Valerie Nessel always believed her husband died heroically.
The 36-year-old Air Force Tech Sergeant, John Chapman was killed on a mountaintop in Afghanistan on March 4, 2002, trying to rescue a Navy SEAL who had fell from a chopper.
On Wednesday, Valerie Nessel’s belief will become the official record when she accepts the country's highest military honor, the Medal of Honor, on Chapman’s behalf.
It will be the first such decoration to be awarded to an airman for actions since the Vietnam War, and the first to use predator done footage and other advanced technology to help piece together the events behind it.
“I knew he did something spectacular,” Nessel told NBC News' Lester Holt in an exclusive interview. “We just never had the proof to prove it.”
"It's going to be surreal, humbling, exciting," Nessel said of accepting the medal.
(John A. Chapman via USAF)
Chapman went to high school outside Hartford, Connecticut, and enlisted in the Air Force in 1985, was a combat controller who was part of a joint special operations reconnaissance team tasked with driving enemy forces from a rugged section of Afghanistan and establishing an observation post on Takur Ghar mountain.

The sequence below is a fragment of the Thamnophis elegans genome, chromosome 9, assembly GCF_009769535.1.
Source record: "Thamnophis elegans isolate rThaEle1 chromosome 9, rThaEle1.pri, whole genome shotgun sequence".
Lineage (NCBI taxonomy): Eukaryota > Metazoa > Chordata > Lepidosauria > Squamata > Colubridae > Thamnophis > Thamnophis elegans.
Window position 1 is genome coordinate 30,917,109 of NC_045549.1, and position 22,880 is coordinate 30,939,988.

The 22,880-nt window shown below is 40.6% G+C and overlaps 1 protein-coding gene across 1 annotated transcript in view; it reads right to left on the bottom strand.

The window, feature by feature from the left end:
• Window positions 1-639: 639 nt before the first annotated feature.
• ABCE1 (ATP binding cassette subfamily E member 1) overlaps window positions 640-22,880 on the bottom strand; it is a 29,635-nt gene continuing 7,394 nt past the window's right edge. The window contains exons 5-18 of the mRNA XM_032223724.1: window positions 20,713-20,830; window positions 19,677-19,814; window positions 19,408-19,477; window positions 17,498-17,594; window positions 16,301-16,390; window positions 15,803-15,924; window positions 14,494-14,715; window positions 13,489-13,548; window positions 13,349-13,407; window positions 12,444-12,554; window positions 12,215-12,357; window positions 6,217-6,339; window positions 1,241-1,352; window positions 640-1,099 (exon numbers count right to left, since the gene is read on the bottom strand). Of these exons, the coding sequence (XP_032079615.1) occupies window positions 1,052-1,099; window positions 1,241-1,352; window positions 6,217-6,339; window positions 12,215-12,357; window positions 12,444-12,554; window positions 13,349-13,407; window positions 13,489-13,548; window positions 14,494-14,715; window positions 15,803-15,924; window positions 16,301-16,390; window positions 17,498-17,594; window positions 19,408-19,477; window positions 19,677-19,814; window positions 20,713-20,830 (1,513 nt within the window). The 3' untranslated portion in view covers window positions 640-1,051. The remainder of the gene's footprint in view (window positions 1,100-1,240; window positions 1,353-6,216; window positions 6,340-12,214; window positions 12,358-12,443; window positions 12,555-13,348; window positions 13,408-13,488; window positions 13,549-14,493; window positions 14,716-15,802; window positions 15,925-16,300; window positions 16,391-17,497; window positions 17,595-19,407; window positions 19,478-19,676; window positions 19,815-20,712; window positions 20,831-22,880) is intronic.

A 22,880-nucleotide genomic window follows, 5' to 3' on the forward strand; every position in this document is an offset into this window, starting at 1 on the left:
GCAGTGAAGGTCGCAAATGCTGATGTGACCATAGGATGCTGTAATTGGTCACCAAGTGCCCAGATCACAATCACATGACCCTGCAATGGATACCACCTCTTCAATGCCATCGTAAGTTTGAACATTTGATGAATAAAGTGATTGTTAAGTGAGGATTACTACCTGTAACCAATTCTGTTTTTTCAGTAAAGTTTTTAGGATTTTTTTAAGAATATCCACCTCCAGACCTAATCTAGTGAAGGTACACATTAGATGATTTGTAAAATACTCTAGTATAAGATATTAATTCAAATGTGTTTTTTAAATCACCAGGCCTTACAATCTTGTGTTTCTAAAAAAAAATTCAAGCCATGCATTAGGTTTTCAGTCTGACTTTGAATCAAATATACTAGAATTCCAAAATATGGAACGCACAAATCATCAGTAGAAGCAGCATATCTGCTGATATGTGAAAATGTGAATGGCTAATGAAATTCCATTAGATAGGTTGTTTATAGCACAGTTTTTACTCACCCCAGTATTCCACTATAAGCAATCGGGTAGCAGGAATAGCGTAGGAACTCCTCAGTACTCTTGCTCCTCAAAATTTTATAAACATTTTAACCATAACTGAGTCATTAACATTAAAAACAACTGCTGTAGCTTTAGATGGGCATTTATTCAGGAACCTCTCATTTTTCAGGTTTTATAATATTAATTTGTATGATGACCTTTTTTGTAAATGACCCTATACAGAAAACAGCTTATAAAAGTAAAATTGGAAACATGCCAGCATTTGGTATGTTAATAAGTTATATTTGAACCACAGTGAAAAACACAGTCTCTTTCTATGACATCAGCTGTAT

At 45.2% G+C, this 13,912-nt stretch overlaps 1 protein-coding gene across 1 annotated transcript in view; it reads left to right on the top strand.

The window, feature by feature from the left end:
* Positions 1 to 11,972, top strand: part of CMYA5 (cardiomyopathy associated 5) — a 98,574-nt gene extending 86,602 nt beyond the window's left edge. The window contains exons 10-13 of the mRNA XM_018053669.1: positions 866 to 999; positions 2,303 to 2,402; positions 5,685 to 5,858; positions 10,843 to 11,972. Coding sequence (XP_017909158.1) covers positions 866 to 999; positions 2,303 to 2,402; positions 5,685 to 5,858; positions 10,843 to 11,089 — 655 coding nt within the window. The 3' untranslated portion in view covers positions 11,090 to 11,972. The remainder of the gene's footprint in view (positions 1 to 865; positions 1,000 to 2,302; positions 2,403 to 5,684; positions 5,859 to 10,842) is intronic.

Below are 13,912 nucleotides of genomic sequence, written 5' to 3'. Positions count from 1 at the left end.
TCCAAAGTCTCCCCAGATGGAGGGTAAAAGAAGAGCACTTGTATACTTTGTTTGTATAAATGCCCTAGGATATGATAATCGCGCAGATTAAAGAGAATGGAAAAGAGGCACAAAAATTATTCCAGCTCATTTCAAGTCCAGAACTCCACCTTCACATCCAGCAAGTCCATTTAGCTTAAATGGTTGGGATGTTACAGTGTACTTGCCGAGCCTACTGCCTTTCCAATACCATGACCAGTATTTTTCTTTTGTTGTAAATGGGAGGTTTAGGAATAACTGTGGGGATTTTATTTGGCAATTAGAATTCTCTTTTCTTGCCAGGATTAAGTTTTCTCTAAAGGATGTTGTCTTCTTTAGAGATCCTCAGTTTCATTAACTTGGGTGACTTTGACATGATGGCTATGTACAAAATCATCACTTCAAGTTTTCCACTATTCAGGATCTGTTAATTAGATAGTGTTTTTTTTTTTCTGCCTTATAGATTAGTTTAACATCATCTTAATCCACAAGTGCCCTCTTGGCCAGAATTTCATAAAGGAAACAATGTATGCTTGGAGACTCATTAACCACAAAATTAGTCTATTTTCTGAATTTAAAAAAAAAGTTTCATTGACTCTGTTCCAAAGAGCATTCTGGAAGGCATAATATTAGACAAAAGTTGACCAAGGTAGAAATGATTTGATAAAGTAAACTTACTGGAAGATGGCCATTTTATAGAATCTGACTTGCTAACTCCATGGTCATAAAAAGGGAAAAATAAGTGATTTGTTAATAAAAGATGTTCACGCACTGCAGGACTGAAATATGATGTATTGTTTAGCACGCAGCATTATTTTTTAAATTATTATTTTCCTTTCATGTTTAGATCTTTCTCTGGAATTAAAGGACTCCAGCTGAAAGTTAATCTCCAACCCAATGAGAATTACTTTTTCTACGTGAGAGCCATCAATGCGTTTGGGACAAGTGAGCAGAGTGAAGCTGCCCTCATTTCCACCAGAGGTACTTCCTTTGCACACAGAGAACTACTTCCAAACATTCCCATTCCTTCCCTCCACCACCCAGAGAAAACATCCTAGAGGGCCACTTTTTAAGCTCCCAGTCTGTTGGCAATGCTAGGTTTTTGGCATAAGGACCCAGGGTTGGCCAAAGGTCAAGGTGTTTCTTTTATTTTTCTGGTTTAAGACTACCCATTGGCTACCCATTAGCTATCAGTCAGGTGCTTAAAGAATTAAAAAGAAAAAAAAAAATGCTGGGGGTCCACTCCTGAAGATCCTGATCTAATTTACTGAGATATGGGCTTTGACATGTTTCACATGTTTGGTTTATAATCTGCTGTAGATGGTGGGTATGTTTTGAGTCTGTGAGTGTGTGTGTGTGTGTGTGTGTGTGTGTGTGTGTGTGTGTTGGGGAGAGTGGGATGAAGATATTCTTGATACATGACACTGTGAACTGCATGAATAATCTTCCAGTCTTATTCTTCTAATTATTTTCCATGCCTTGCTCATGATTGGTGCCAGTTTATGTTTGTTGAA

The team's aircraft came under heavy fire, and Navy SEAL Neil Roberts was thrown from a helicopter.
Chapman and other team members returned to find him. The sergeant led the charge through deep snow, attacking two bunkers and killing a pair of fighters before he was mortally wounded by enemy fire. At the time, Chapman's teammates thought he was dead and retreated off the mountain. But Chapman was actually still alive and continued to fight.
Now experts were able to paint a more complete picture of what happened on Takur Ghar. Using witness accounts, radio transmissions, forensics, Predator drone footage, and infrared and pixel technology, the military determined that Chapman was still alive when a chopper came back with reinforcements less than an hour later.
Maj. Gabriel Brown, who was on that helicopter, said Chapman suppressed enemy fire, killing more fighters and allowing the team to land.
“There's no doubt in my mind he stood up,” Brown said. “It [was] corroborated with that technology — pixel lock technology.”
Chapman was killed before the team could rescue him. Seven of them died that day.
Nessel has never seen the new footage and evidence, but the military’s conclusions sounded right to her, confirming her husband's valor and bravery.
“I was like, ‘I knew it’— I knew he would sacrifice himself for the better of the team,” she said, adding, “I think every one of those guys would do the same thing.”
“He would say they all died doing their job,” she said. “It's not just his Medal of Honor — it's for all the men that were killed that day on the mountain.”